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Charles Sheeler


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(b Philadelphia, 16 July 1883; d Dobbs Ferry, NY, 7 May 1965).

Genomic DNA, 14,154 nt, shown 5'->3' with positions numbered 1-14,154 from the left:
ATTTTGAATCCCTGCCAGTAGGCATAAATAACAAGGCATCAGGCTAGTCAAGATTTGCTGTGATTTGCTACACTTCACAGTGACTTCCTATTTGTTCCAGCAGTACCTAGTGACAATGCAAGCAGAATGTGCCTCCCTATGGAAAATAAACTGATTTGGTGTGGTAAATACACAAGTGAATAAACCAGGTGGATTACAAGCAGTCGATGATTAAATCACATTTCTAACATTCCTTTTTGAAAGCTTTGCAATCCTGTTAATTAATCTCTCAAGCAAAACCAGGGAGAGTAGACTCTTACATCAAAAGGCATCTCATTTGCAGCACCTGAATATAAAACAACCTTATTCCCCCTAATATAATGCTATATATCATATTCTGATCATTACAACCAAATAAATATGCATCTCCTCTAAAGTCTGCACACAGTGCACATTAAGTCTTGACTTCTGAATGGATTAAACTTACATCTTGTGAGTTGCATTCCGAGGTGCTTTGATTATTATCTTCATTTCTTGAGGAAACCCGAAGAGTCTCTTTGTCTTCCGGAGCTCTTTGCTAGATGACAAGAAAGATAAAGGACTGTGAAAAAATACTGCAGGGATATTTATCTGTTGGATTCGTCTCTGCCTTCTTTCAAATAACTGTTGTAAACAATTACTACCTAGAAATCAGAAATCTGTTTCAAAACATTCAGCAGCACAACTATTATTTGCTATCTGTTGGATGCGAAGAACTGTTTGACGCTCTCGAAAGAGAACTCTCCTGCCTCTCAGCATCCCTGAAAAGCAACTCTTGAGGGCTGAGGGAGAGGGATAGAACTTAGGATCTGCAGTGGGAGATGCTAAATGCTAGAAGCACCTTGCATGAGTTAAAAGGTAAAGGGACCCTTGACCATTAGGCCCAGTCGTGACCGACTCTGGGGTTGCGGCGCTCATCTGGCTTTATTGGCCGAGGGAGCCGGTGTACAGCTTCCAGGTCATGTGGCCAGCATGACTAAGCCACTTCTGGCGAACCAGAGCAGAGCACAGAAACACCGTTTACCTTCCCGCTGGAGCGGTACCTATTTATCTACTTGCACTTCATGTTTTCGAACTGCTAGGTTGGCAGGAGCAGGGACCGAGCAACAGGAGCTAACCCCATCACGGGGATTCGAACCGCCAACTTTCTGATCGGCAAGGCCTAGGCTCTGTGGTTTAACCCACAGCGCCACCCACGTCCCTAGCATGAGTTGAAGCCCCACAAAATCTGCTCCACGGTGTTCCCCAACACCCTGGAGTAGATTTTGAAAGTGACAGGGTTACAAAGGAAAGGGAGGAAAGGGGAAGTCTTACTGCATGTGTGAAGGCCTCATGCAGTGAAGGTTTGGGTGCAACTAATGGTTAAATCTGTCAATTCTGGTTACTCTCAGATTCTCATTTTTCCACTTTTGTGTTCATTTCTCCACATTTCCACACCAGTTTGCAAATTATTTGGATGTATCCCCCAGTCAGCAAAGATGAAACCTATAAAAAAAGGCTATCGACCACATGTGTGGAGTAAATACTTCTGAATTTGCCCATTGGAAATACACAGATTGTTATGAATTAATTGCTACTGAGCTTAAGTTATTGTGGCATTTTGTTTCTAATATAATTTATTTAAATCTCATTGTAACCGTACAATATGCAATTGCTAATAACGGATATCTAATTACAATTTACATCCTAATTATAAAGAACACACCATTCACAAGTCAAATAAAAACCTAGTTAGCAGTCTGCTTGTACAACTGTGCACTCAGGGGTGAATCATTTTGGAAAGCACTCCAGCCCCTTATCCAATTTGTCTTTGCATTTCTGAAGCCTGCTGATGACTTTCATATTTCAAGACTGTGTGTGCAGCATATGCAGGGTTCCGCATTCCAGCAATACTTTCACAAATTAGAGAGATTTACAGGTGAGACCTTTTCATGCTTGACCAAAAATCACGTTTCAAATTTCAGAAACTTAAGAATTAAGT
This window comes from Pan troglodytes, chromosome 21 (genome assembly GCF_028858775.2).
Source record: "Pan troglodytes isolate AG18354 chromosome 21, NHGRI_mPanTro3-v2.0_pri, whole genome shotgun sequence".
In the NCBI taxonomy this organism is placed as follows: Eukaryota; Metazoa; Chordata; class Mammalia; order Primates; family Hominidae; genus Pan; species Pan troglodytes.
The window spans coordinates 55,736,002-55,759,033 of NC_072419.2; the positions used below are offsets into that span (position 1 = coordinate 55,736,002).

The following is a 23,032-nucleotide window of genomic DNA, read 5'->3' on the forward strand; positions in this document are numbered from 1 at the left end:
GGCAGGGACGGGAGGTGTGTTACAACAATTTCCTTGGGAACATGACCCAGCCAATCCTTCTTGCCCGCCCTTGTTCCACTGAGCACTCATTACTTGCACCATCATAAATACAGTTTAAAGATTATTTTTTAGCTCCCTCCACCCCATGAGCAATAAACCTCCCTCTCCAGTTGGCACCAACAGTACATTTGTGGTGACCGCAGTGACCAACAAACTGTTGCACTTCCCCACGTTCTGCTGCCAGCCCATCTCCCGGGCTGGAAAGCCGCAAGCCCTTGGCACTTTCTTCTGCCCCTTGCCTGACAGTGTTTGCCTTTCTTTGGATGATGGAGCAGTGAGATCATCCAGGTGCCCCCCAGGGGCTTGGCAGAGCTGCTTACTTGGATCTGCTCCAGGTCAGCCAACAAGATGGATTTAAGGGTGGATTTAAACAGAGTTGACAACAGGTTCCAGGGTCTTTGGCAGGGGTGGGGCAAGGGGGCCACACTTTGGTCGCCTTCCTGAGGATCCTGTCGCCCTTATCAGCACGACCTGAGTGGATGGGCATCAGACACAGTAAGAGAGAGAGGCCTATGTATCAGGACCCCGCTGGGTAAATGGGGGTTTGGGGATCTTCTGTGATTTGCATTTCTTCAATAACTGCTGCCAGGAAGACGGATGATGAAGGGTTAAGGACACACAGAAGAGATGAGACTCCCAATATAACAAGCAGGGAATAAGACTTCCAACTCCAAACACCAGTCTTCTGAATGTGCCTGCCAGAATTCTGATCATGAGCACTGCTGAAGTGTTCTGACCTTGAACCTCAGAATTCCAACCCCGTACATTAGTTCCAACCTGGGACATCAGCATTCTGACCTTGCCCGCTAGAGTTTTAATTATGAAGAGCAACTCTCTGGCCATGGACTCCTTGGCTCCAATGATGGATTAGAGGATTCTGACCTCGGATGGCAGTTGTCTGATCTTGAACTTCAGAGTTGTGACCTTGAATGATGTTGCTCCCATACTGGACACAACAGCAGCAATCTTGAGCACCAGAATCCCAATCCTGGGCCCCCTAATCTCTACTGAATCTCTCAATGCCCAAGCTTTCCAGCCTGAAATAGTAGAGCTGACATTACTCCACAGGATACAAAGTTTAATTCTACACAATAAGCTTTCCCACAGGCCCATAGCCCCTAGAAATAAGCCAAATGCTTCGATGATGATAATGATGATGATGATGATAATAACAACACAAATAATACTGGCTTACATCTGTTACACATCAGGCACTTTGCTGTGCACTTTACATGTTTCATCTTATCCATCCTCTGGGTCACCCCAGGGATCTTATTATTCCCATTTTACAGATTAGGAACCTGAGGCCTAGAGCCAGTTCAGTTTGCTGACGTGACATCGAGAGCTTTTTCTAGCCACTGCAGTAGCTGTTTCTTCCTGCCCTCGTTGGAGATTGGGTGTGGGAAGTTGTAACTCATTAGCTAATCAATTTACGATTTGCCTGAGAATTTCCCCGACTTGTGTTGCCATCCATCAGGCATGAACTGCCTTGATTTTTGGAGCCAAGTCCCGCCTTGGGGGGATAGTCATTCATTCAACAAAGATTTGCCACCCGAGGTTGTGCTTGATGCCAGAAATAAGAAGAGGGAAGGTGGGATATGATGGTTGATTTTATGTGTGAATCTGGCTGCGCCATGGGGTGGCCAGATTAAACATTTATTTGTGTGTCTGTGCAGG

American painter and photographer, the best-known exponent of Precisionism. Between 1904 and 1909 he made several trips to Europe, and he gradually abandoned the bravura handling of Chase (his teacher at the Pennsylvania Academy of the Fine Arts) for a manner influenced by European modernism—the paintings he exhibited at the Armory Show of 1913, for example, were much indebted to Cézanne. In 1912 Sheeler took up commercial photography for a living while continuing to paint. He worked for a while in fashion photography, but his shy personality was not suited to this world, and he concentrated more on very mundane subjects such as plumbing fixtures. The clarity needed in such work helped to transform his style of painting to a meticulous smooth-surfaced manner that was the antithesis of his early approach. He began to paint urban subjects in about 1920 and over the next decade shifted from simplified compositions influenced by Cubism (on ‘the borderline of abstraction’ in his own words) to highly detailed photographic-like images. In 1927 he was commissioned to take a series of photographs of the Ford Motor Company's plant at River Rouge, Michigan. His powerful images, presenting a pristine view of American industry, were widely reproduced and brought him international acclaim. Increasingly, also, he was recognized as the finest painter in the Precisionist style, his work standing out as much for its formal strength as for its technical polish. Sheeler's paintings continued in this realistic vein in the 1930s, but in the mid-1940s his style changed dramatically: he began using multiple viewpoints and bold unnaturalistic colours, although his brushwork remained immaculately smooth. In 1959 he suffered a stroke and had to abandon painting and photography.

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